Become pregnant is a joyous time, as bringing new life into the world is very exciting. Starting a family can be stress inducing, but it’s what most people want. Carrying a child for nine months in itself can be a difficult task, as the mother has to make sure she doesn’t do anything that can put her child’s health at risk.
While stopping bad habits like smoking and drinking are obvious restrictions for a pregnant mother, a new study finds danger in something that isn’t easily avoidable—pollution.
Exposure to air pollution in early pregnancy was found to increase the risk of preterm birth and low birth weight, according to researchers at New York University.
Using mice models to test effect on growing fetuses
Their study was conducted using mice models. They found that exposure to air pollution during the first and second trimester was associated with negative birth outcomes compared to exposure later in the pregnancy.
According to the US Centers for Disease Control and Prevention (CDC), preterm birth and low birth weight increase risk for vision and hearing problems, learning problems, and even death.
They found that fine particles in air pollution—less than one then-thousandths of an inch in diameter—are easily inhalable and almost invisible to the eye. Pollution of this size comes from car exhaust, coal fire power plants, and other industrial processes.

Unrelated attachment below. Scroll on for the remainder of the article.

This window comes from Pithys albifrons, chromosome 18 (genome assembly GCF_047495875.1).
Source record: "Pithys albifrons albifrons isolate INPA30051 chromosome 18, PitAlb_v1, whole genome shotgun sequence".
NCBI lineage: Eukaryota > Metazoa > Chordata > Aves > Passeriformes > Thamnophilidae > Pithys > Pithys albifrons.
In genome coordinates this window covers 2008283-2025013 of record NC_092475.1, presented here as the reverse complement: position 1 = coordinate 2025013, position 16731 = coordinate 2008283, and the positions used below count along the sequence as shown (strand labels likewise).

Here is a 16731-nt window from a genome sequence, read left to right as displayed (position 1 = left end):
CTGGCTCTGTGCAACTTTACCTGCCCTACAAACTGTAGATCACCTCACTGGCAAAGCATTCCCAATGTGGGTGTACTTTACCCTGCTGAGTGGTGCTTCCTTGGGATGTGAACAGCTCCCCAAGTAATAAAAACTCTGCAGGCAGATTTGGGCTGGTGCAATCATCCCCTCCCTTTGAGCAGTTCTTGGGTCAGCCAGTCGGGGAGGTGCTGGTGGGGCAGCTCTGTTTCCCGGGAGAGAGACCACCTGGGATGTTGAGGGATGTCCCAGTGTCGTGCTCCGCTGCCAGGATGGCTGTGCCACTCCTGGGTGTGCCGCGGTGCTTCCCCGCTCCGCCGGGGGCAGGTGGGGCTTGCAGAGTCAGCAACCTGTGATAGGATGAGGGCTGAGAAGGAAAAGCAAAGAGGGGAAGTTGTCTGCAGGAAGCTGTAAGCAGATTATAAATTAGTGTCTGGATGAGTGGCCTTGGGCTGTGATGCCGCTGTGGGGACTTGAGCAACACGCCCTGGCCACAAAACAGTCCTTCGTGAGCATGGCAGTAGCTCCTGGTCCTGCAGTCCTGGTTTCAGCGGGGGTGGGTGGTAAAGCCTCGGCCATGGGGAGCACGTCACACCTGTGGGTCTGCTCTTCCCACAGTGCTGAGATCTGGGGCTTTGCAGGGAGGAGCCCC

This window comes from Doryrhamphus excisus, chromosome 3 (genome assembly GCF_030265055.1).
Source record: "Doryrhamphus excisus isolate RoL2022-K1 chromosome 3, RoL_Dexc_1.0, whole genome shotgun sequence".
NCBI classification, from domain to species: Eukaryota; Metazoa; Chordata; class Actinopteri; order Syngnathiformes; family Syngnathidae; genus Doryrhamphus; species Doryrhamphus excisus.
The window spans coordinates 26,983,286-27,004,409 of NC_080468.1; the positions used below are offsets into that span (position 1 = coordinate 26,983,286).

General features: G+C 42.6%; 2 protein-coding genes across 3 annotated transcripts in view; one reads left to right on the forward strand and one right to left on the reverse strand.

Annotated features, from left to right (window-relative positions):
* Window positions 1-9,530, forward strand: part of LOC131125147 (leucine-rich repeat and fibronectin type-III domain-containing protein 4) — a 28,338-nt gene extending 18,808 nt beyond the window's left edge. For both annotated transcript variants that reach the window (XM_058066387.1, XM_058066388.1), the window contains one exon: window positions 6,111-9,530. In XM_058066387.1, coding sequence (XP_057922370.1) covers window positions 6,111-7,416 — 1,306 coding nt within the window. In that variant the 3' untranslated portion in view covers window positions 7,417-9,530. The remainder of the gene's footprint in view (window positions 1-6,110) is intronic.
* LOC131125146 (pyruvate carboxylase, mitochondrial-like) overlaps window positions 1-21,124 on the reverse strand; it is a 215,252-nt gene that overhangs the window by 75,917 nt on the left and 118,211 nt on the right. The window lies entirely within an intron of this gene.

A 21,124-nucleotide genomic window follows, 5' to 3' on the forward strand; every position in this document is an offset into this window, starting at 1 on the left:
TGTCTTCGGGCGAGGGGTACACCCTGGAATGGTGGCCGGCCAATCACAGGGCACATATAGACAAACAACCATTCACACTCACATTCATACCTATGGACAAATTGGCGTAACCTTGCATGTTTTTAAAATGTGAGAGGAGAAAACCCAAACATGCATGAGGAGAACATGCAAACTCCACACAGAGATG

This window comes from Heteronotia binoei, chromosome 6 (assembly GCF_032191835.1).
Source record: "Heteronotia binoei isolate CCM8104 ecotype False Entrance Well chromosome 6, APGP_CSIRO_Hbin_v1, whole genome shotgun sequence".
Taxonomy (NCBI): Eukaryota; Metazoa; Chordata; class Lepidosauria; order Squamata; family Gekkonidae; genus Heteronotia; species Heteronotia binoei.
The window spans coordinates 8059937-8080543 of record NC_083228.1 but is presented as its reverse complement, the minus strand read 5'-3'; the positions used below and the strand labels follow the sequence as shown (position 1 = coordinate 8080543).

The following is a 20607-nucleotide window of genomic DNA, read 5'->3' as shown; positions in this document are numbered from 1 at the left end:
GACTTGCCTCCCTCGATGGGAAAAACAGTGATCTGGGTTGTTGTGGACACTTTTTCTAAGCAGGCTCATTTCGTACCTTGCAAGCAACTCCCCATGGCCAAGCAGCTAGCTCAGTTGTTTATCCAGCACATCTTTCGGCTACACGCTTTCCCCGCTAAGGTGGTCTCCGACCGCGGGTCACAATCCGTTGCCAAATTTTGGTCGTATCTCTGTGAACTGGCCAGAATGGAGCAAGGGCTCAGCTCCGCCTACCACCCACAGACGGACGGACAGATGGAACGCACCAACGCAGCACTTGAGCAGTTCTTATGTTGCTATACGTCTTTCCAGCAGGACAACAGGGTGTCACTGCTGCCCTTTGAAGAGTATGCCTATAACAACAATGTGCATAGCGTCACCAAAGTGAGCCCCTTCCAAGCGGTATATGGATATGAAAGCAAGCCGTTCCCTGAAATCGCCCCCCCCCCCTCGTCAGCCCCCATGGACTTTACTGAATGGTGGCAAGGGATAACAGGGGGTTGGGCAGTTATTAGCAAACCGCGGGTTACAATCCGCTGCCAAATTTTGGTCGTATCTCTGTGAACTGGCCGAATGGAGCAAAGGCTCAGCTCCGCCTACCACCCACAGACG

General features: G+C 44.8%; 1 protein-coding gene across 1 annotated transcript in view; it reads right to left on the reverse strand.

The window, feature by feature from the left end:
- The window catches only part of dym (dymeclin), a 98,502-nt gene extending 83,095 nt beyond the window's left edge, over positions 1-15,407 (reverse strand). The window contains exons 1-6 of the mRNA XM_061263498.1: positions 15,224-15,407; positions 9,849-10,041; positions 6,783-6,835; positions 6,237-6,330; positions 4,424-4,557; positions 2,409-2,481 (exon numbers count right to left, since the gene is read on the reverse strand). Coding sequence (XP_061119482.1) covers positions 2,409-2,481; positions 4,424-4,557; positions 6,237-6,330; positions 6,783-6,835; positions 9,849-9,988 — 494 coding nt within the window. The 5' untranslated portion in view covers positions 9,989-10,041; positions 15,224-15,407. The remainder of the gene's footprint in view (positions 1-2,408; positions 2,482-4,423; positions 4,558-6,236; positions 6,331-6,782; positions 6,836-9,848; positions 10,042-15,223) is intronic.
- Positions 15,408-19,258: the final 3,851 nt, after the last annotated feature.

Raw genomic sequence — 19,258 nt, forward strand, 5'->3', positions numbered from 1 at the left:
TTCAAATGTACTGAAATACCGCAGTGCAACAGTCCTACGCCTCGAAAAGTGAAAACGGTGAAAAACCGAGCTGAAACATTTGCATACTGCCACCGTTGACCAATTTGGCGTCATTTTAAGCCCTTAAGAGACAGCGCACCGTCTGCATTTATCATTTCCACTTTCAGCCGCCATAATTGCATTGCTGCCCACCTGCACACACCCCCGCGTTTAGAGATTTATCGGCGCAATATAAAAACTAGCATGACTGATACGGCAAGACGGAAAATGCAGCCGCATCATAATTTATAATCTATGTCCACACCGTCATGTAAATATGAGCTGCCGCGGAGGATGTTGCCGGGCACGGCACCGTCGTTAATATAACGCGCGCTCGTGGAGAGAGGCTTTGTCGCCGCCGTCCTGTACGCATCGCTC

This size of air pollution particulate has also been linked to asthma and heart disease.
“This first study of this problem in mice adds to the growing body of evidence that inhalation of particulate matter from implantation through the second trimester of pregnancy is potentially dangerous,” says lead author and investigator Jason Blum, Ph.D., MS, assistant professor in the Department of Environmental Medicine at NYU School of Medicine.
Air pollution affects overall health
While the harmful effects of air pollution are not news to most people, their effect on a growing fetus has not been well documented. The findings of this study suggest that the timing of pollution exposure plays a big role, with exposure during the first two trimesters having the greatest effect.
“These findings could lead physicians to advise women to avoid high pollution areas or use air filtration systems during the early stages of pregnancy. With preterm birth and low birth weight having such serious health consequences, the need for further research in this area is greater than ever,” says senior study author Judith Zelikoff, Ph.D., a professor in the Department of Environmental Medicine at NYU School of Medicine.